Following one's passions can come with many risks, including the uncertainty of whether the pursuit will be successful. Sometimes, that pursuit can also involve physical danger. However, while chasing a dream of working with animals can involve some physical risk, a work injury from an animal can still be a shocking, traumatic and potentially deadly experience.
Recently, a 24-year-old volunteer at a California zoo was killed by a lion while the volunteer was cleaning the enclosure. During the cleaning, the lion was inside its feeding cage so that the animal would be separated from the enclosure. However, investigators believe that it escaped from its cage, allowing it into the enclosure to attack the volunteer. Cal-OSHA is conducting an investigation in whether the intern was performing a task that placed her in danger, as well as whether there was proper instruction to employees about the dangers.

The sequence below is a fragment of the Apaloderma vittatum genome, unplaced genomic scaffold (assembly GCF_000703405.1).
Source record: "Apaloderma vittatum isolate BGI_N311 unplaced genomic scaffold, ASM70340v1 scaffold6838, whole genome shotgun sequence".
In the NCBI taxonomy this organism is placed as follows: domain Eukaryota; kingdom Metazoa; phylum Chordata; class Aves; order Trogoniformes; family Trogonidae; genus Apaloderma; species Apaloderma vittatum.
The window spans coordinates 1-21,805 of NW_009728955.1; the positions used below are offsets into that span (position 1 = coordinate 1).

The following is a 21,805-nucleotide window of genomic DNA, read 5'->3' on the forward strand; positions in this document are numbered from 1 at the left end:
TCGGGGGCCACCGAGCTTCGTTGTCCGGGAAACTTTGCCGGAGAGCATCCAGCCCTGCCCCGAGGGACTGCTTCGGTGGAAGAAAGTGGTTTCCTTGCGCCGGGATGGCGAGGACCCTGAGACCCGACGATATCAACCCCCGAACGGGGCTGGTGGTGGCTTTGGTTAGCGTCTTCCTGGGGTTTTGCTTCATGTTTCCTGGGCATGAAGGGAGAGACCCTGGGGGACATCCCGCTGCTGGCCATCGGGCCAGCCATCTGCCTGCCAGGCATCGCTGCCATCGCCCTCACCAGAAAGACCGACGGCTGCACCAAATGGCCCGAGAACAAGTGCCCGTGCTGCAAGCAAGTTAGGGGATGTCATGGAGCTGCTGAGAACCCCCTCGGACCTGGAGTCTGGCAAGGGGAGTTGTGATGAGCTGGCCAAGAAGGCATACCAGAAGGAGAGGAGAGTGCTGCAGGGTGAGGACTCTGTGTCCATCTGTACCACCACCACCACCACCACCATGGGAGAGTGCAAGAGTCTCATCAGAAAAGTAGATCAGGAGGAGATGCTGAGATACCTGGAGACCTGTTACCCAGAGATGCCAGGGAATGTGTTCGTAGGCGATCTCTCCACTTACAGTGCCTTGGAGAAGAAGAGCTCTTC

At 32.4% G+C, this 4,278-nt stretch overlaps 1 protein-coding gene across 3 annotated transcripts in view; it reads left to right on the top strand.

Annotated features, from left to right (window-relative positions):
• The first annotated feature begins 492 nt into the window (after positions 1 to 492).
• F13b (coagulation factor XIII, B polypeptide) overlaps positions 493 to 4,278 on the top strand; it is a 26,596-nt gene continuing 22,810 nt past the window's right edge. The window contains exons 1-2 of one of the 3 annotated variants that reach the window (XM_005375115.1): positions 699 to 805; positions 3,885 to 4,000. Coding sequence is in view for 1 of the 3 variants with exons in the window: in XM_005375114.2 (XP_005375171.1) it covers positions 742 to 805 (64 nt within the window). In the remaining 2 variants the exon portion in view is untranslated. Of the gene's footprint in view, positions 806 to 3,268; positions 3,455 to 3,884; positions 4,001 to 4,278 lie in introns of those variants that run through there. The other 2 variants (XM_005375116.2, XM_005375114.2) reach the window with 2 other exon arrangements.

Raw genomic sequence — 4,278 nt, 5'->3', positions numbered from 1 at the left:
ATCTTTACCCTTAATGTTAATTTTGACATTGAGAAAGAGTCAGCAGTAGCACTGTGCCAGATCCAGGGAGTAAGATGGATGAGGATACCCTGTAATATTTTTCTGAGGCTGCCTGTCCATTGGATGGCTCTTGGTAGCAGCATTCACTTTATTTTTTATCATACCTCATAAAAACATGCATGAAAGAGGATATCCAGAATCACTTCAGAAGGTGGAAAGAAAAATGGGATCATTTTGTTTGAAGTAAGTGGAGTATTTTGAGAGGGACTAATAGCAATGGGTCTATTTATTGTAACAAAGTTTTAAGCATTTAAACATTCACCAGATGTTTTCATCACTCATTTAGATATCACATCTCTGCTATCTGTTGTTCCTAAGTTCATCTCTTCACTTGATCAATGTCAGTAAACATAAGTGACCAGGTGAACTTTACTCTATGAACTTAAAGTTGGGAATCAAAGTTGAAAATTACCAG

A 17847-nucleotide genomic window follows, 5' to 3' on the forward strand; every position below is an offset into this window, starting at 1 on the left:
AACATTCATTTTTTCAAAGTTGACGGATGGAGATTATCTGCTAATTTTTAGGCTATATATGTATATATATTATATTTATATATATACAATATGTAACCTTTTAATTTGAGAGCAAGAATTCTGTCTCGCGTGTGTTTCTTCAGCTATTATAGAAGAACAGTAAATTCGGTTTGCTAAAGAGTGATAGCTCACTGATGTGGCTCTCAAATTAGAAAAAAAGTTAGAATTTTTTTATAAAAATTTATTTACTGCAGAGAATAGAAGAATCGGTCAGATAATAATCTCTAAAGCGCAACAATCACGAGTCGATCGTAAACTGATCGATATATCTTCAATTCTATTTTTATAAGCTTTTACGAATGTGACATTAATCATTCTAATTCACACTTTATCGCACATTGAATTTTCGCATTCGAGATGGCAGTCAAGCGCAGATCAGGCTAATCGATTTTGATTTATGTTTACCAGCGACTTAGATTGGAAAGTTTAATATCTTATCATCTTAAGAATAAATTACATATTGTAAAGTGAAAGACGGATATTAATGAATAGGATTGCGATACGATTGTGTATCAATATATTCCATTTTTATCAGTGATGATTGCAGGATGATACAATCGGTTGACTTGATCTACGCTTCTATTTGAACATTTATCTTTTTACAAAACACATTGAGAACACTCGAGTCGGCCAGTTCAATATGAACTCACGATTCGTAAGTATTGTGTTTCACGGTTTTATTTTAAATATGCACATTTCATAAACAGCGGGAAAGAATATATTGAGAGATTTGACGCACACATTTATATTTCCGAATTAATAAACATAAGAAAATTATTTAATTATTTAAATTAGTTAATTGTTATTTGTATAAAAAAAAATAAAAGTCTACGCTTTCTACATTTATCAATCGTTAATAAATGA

Generally, workers who have been injured in a workplace accident can get workers' compensation to cover their injuries. However, workers' comp statutes in many states exclude volunteers and casual workers from coverage. In a tragic situation such as this one, where a worker is killed in a workplace accident, the surviving family members may be able to bring a wrongful death action against the work place if the death was caused by the negligence of the company or entity.
The zoo at which this incident took place is a private zoo that breeds and holds exotic cats, including lions, tigers and lynx. The zoo does not have accreditation from the Association of Zoos & Aquariums or the Global Federation of Animal Sanctuaries, both of which are voluntary. Zoo representatives stated that the zoo has been incident-fee since they opened in 1998.
Source: MercuryNews.com, "Coroner's office says lion escaped cage to attack," Tracie Cone and Gosia Wozniacka, March 6, 2013
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